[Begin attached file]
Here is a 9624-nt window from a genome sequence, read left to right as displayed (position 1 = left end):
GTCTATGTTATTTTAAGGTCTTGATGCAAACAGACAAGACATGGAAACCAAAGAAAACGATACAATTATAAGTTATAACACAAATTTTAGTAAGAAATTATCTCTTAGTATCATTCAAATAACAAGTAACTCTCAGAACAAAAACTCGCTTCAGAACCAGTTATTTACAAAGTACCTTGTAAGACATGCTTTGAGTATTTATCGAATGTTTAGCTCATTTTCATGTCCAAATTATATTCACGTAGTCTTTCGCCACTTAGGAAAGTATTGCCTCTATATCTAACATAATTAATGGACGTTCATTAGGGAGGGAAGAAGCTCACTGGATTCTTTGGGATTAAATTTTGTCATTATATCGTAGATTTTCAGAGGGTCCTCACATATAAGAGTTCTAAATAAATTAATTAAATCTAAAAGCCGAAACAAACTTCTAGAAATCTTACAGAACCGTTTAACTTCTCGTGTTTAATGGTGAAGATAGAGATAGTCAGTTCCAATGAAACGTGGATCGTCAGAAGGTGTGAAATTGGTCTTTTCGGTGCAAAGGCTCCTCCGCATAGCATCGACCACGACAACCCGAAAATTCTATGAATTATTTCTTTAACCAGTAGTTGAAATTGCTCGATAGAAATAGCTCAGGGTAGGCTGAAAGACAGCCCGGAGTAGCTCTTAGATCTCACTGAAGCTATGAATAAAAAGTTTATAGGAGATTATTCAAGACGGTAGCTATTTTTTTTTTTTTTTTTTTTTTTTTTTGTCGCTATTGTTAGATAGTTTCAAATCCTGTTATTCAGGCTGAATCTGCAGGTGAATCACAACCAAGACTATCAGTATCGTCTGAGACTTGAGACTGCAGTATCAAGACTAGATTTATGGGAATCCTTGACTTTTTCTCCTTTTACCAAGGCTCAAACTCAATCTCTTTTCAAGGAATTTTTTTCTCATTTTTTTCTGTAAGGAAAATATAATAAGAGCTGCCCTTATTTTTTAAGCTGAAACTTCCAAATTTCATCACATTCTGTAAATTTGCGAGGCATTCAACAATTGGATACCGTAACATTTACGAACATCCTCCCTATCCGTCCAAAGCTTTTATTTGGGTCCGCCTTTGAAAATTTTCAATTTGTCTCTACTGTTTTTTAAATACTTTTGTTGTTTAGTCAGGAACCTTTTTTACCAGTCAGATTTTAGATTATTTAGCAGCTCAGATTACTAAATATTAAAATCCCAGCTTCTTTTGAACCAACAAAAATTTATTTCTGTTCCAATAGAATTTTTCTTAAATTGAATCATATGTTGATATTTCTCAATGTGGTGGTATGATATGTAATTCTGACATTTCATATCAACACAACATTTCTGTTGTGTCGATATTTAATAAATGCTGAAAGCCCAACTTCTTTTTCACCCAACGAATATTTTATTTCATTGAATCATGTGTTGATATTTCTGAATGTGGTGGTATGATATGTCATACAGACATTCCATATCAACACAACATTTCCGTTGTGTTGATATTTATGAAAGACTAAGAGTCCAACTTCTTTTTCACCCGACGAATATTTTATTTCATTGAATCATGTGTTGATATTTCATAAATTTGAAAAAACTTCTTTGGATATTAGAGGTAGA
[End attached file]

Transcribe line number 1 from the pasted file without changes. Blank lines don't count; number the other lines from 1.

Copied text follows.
Here is a 9624-nt window from a genome sequence, read left to right as displayed (position 1 = left end):